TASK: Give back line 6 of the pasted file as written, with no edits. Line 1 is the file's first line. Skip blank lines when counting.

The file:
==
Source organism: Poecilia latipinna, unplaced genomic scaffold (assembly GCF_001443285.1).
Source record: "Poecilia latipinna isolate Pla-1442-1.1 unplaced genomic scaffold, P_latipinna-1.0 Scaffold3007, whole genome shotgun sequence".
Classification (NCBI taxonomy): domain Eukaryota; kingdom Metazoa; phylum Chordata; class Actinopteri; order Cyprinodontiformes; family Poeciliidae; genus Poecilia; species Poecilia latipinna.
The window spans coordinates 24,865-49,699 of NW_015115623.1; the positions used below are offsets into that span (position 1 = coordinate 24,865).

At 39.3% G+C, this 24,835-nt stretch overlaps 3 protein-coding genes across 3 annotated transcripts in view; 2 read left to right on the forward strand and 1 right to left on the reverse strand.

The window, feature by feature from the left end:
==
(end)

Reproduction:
The window, feature by feature from the left end: